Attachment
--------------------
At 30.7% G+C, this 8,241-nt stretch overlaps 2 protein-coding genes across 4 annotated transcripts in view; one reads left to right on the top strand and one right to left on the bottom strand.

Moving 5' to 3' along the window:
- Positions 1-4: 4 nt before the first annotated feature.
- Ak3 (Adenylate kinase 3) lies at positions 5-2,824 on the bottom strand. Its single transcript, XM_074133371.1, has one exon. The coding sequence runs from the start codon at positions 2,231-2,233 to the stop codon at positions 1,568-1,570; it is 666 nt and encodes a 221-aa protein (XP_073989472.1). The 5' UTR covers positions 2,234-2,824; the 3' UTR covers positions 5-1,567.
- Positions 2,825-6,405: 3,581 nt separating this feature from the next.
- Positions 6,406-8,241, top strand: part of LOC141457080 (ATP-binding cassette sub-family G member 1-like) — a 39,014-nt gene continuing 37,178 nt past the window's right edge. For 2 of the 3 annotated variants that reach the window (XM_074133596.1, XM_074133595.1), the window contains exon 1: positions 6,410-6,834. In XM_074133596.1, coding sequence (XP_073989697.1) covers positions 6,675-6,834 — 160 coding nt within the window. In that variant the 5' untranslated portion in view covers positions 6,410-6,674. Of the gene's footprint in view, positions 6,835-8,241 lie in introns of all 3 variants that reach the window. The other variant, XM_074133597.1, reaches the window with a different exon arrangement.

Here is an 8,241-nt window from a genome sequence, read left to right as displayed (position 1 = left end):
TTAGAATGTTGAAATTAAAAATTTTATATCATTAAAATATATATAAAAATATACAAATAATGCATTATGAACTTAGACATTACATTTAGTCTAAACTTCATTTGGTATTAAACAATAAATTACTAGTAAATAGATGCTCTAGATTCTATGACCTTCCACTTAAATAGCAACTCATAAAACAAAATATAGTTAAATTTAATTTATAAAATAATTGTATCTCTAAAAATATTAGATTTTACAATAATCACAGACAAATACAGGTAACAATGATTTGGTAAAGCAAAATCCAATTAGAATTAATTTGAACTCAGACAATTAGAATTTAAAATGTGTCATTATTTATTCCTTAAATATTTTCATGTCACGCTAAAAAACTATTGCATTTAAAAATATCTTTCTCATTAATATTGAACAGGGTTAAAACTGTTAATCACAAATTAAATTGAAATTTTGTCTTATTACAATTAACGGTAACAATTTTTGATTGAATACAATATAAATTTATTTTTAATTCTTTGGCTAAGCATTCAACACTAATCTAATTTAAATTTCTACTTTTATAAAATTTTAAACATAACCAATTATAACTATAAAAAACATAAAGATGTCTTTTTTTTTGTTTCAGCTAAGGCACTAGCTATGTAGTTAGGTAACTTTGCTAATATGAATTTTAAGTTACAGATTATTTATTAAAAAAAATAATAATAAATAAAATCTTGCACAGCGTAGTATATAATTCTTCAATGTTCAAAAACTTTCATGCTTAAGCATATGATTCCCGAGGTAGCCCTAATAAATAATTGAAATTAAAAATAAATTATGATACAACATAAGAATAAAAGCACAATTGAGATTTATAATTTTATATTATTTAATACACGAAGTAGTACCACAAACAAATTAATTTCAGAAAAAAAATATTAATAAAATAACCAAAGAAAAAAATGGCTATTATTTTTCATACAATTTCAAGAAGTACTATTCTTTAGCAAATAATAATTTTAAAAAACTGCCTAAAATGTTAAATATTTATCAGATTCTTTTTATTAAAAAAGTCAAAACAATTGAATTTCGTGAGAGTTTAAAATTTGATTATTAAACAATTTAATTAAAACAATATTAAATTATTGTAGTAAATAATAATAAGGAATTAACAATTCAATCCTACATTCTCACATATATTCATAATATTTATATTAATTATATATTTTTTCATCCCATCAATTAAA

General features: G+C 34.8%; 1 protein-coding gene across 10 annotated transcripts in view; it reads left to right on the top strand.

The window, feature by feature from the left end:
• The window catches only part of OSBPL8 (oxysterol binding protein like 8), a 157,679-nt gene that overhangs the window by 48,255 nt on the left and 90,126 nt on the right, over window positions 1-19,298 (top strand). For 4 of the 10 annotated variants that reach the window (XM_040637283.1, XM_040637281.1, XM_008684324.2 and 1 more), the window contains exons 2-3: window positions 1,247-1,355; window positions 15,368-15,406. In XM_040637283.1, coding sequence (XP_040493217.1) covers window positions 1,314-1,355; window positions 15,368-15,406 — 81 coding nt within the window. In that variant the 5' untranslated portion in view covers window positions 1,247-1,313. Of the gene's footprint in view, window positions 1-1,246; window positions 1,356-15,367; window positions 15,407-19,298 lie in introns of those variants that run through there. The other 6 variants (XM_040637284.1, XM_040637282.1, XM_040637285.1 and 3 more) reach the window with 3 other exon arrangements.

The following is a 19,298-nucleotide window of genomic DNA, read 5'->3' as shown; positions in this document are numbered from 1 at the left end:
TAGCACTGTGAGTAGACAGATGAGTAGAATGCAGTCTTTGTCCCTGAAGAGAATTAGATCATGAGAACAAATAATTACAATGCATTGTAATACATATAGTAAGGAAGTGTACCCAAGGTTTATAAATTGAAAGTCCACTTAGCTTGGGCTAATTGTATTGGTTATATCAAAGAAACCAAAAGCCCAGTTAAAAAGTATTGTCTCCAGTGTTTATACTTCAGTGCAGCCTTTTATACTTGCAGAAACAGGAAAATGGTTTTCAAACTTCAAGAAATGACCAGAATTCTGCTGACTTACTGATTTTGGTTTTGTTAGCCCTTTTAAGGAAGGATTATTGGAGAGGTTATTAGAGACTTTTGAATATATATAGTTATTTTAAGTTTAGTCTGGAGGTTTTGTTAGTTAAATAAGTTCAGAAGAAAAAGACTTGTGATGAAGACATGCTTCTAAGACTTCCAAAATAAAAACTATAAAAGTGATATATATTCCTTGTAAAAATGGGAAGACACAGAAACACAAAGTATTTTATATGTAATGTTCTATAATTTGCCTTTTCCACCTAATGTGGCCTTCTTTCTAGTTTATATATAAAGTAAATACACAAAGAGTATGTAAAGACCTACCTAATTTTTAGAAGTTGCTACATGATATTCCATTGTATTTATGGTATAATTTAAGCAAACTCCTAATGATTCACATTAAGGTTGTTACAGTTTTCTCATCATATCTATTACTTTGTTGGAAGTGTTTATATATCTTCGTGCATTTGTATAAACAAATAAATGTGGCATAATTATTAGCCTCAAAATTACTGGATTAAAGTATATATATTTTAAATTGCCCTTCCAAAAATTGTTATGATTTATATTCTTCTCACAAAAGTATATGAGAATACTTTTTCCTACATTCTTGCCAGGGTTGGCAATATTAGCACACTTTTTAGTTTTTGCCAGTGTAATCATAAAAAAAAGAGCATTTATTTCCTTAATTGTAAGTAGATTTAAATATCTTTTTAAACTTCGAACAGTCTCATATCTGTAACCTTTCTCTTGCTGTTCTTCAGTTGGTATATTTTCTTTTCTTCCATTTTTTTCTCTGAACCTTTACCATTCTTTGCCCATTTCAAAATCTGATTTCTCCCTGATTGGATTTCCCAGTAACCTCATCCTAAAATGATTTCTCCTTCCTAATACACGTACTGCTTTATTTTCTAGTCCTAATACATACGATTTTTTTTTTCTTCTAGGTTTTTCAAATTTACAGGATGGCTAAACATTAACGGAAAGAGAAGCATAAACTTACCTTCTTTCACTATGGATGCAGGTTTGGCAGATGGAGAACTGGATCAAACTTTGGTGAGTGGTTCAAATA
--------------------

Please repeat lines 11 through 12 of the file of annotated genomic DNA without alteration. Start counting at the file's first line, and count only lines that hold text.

• The window catches only part of OSBPL8 (oxysterol binding protein like 8), a 157,679-nt gene that overhangs the window by 48,255 nt on the left and 90,126 nt on the right, over window positions 1-19,298 (top strand). For 4 of the 10 annotated variants that reach the window (XM_040637283.1, XM_040637281.1, XM_008684324.2 and 1 more), the window contains exons 2-3: window positions 1,247-1,355; window positions 15,368-15,406. In XM_040637283.1, coding sequence (XP_040493217.1) covers window positions 1,314-1,355; window positions 15,368-15,406 — 81 coding nt within the window. In that variant the 5' untranslated portion in view covers window positions 1,247-1,313. Of the gene's footprint in view, window positions 1-1,246; window positions 1,356-15,367; window positions 15,407-19,298 lie in introns of those variants that run through there. The other 6 variants (XM_040637284.1, XM_040637282.1, XM_040637285.1 and 3 more) reach the window with 3 other exon arrangements.

The following is a 19,298-nucleotide window of genomic DNA, read 5'->3' as shown; positions in this document are numbered from 1 at the left end: